PARK CITY, Utah — Nicolas Cage really gets into character.
As legend has it, while filming his role as a cocaine-huffing, Vicodin-popping, gleefully unhinged cop in Bad Lieutenant: Port of Call New Orleans, Cage was spotted in between takes doing bumps of a mystery powder out of a vial. When the film’s director, Werner Herzog, approached Cage to ask what he was snorting, the actor spun around and yelled, “It’s fucking coke!”
“That was an interesting day,” Cage says with a chuckle, readjusting the glistening gold rings adorning his fingers. “I had this little vial of inositol, which is a saccharine substitute. It looks like blow…but it’s not. I would do it to psych myself up all day long and really feel, from an impressionistic level, what that experience was like. And I got so into it that Werner would say, ‘Now Nee-co-las, vat is een that vial?’”
The query disrupted Cage’s process, and he went off. “I was like, ‘Oh come on, Werner. Really? I’m ready to go and you just take me out of it?! Get off my set! Get the FUCK off my set! Get out of my city!’”
He laughs: “I really pissed him off. I knew I was going in there to be his California Klaus Kinski and I was going to give him a run for his money, and we both love the movie and it worked out fantastic. So it was a good relationship.”
If you thought Cage’s turn in Bad Lieutenant was wild, wait till you see him in Mandy.
There is a sequence in the film, premiering in the “Midnight” section of the 2018 Sundance Film Festival, that can only be described as Peak Cage Rage.
The year is 1983. Having witnessed his soulmate, Mandy (Andrea Riseborough), be burned to death by a pack of homicidal Jesus freaks, Cage’s Red Miller goes on a revenge-rampage. Armed with a crossbow—dubbed “The Widowmaker”—and a gnarly custom scythe, he stalks the wilderness in search of not only the religious sect, but also the trio of heavy-metal demons who aided in his beloved’s capture.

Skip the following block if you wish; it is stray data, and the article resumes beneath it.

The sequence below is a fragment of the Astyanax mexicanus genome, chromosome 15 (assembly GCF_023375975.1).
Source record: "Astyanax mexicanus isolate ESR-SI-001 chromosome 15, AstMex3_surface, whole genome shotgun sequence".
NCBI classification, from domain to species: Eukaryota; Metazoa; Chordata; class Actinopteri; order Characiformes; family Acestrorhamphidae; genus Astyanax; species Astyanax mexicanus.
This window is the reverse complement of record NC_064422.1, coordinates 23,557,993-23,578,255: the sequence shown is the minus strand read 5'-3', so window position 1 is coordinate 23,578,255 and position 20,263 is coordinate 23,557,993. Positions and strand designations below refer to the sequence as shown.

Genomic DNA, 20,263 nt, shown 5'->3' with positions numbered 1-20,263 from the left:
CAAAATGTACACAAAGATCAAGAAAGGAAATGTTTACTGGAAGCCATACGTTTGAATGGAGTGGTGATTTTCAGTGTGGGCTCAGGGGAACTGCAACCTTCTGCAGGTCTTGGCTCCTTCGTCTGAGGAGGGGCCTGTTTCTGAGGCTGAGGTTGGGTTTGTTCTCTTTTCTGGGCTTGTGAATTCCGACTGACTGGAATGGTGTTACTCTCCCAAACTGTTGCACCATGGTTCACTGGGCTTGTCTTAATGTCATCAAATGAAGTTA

Cage encounters one of these hellspawns in a living room watching a vintage ‘70s porn with its head buried in a dune of cocaine. He lunges at the creature, who then flips Cage onto the ground before stabbing at him with his phallus, which happens to be a sword. So Cage, ever the resourceful lunatic, reaches for a box cutter and slits the beast’s throat, and, as a geyser of blood erupts into his face, cackles hysterically. If that weren’t enough, he gets up, grabs a piece of broken glass, scoops some of the leftover cocaine, and hoovers it.
“It was just all over the place, and I was trying not to choke on all the blood. And I just…I just started laughing!” explains Cage. “I thought that was a great moment in the movie.”
The midnight audience at Sundance did, too, hooting and hollering with each successive Cage killing. Yes, there’s no shortage of bloody mayhem in filmmaker Panos Cosmatos’ latest—including plenty of beheadings and a ridiculously awesome chainsaw fight between Cage and a giant.
“Mythologies are violent things, and to be true to them, you have to go to primal territory,” says Cosmatos, who views Mandy as a companion piece to his last effort, 2010’s cult film Beyond the Black Rainbow.